Texas abortion showdown continues
POSTED: Wednesday, July 3, 2013 - 8:08am
UPDATED: Sunday, July 7, 2013 - 10:48am
AUSTIN, Texas (CNN) — The battle over Texas' attempts to change its abortion law continued Tuesday at the state capitol.
Crowds of pro-choice and anti-abortion advocates flooded a House committee meeting on a bill that would impose strict new regulations on abortions in the state. Inside the hearing room, it was quiet as people waited their turn to speak.
But outside the hearing, it was prayer circles versus drum circles. Color-coordinated groups (blue and orange) huddled together throughout the statehouse, joined by ideology.
Middle ground was hard to come by. Each side has preconceived notions about the motives of the other side, and each side was going out of its way to prove the other's stereotypes correct. In the capitol rotunda, a group of abortion-rights activists joined hands to dance and sing in a circle, while above them anti-abortion demonstrators fell to their knees to pray.
The House State Affairs Committee gathered Tuesday afternoon with more than 1,900 people ready to share their opinions on House Bill 2. Fewer than 300 would be able to do so before the midnight deadline. Both sides were bringing in food, and the Department of Public Safety was maintaining the peace.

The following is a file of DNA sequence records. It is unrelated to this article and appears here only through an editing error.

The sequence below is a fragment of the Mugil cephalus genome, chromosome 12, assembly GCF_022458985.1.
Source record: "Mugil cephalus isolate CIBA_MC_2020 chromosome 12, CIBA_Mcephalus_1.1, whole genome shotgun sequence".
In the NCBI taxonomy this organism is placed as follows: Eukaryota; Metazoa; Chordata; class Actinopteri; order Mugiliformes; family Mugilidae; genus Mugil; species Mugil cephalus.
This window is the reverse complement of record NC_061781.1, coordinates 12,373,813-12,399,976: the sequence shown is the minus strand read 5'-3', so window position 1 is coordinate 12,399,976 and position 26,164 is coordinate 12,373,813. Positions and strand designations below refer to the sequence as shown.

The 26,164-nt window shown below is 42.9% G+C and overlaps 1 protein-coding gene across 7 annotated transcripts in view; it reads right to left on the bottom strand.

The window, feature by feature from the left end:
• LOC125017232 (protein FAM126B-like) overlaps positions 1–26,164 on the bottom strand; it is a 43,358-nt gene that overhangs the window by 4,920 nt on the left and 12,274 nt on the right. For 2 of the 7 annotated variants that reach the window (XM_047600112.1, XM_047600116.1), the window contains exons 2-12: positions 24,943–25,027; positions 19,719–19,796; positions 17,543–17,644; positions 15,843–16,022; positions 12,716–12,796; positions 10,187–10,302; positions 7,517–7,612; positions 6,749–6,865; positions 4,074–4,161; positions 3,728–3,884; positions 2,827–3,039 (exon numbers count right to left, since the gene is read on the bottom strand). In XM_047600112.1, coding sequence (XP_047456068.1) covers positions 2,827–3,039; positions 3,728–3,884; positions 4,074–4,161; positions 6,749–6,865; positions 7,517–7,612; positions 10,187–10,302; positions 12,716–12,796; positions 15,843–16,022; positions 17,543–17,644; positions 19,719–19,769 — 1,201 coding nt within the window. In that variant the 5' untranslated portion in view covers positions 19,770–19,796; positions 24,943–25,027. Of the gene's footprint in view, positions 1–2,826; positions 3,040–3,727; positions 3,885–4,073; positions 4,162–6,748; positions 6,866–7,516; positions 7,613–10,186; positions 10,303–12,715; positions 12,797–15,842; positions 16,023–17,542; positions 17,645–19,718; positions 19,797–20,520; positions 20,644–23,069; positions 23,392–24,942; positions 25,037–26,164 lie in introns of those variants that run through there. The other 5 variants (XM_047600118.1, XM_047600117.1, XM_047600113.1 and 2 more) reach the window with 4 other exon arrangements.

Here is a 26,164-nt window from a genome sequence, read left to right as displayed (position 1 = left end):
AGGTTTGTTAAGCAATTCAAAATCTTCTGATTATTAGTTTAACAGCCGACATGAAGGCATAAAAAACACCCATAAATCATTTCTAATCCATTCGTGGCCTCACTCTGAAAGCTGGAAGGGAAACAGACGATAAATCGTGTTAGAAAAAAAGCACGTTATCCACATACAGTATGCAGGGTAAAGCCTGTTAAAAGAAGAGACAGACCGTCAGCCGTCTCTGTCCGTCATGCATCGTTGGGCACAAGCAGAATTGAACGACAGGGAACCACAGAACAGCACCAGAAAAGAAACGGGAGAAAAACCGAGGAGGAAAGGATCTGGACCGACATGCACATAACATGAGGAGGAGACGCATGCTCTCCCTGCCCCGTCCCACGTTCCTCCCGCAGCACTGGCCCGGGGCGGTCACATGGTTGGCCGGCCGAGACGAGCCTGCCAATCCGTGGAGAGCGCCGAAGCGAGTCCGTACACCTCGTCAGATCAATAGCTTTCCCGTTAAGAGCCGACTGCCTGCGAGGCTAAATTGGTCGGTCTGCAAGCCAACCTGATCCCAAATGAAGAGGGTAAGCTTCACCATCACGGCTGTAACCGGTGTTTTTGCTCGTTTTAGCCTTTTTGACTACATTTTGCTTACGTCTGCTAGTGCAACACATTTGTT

The initial House bill failed after a day and night of drama in which state Sen. Wendy Davis, D-Fort Worth, talked for more than 10 hours in an attempt to run out the clock on the legislative session. But Gov. Rick Perry called a special session so the Legislature could take up the measure again.
The bill would ban most abortions after 20 weeks of pregnancy and tighten standards on abortion clinics and the doctors who work at them. Critics said the measure would shut down most of the abortion clinics in Texas.
Tuesday's hearing was meant to take note of public testimony. Among those who testified against House Bill 2 was Stacy Wilson, counsel for the Texas Hospital Association. Democratic Rep. Sylvester Turner requested her testimony to be put into writing because he thought it was "critically important" to the bill. Turner said, "As a member of this committee, I have the right to ask for testimony to be reduced to writing. This is important."
Testimony also was heard from those in favor of the bill.
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